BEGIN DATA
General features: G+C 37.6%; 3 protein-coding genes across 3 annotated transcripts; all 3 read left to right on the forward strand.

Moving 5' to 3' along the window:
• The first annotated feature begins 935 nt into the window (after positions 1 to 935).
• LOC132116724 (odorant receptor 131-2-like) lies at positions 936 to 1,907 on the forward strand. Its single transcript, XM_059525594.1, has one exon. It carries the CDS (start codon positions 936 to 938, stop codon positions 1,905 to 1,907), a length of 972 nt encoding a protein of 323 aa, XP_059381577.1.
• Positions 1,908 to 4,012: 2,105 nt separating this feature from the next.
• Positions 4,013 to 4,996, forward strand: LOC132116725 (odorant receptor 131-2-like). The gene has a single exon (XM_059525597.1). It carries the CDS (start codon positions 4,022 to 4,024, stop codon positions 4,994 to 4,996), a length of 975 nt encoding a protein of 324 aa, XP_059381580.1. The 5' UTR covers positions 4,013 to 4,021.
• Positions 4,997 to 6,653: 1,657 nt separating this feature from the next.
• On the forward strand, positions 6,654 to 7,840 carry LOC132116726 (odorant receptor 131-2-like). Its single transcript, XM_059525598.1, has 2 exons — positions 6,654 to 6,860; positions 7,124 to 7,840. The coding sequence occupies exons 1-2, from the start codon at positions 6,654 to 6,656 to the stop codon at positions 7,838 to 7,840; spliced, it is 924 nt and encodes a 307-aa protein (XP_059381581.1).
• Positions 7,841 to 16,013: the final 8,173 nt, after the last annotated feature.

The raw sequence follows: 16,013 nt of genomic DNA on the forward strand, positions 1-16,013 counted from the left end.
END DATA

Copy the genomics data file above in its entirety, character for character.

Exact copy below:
General features: G+C 37.6%; 3 protein-coding genes across 3 annotated transcripts; all 3 read left to right on the forward strand.

Moving 5' to 3' along the window:
• The first annotated feature begins 935 nt into the window (after positions 1 to 935).
• LOC132116724 (odorant receptor 131-2-like) lies at positions 936 to 1,907 on the forward strand. Its single transcript, XM_059525594.1, has one exon. It carries the CDS (start codon positions 936 to 938, stop codon positions 1,905 to 1,907), a length of 972 nt encoding a protein of 323 aa, XP_059381577.1.
• Positions 1,908 to 4,012: 2,105 nt separating this feature from the next.
• Positions 4,013 to 4,996, forward strand: LOC132116725 (odorant receptor 131-2-like). The gene has a single exon (XM_059525597.1). It carries the CDS (start codon positions 4,022 to 4,024, stop codon positions 4,994 to 4,996), a length of 975 nt encoding a protein of 324 aa, XP_059381580.1. The 5' UTR covers positions 4,013 to 4,021.
• Positions 4,997 to 6,653: 1,657 nt separating this feature from the next.
• On the forward strand, positions 6,654 to 7,840 carry LOC132116726 (odorant receptor 131-2-like). Its single transcript, XM_059525598.1, has 2 exons — positions 6,654 to 6,860; positions 7,124 to 7,840. The coding sequence occupies exons 1-2, from the start codon at positions 6,654 to 6,656 to the stop codon at positions 7,838 to 7,840; spliced, it is 924 nt and encodes a 307-aa protein (XP_059381581.1).
• Positions 7,841 to 16,013: the final 8,173 nt, after the last annotated feature.

The raw sequence follows: 16,013 nt of genomic DNA on the forward strand, positions 1-16,013 counted from the left end.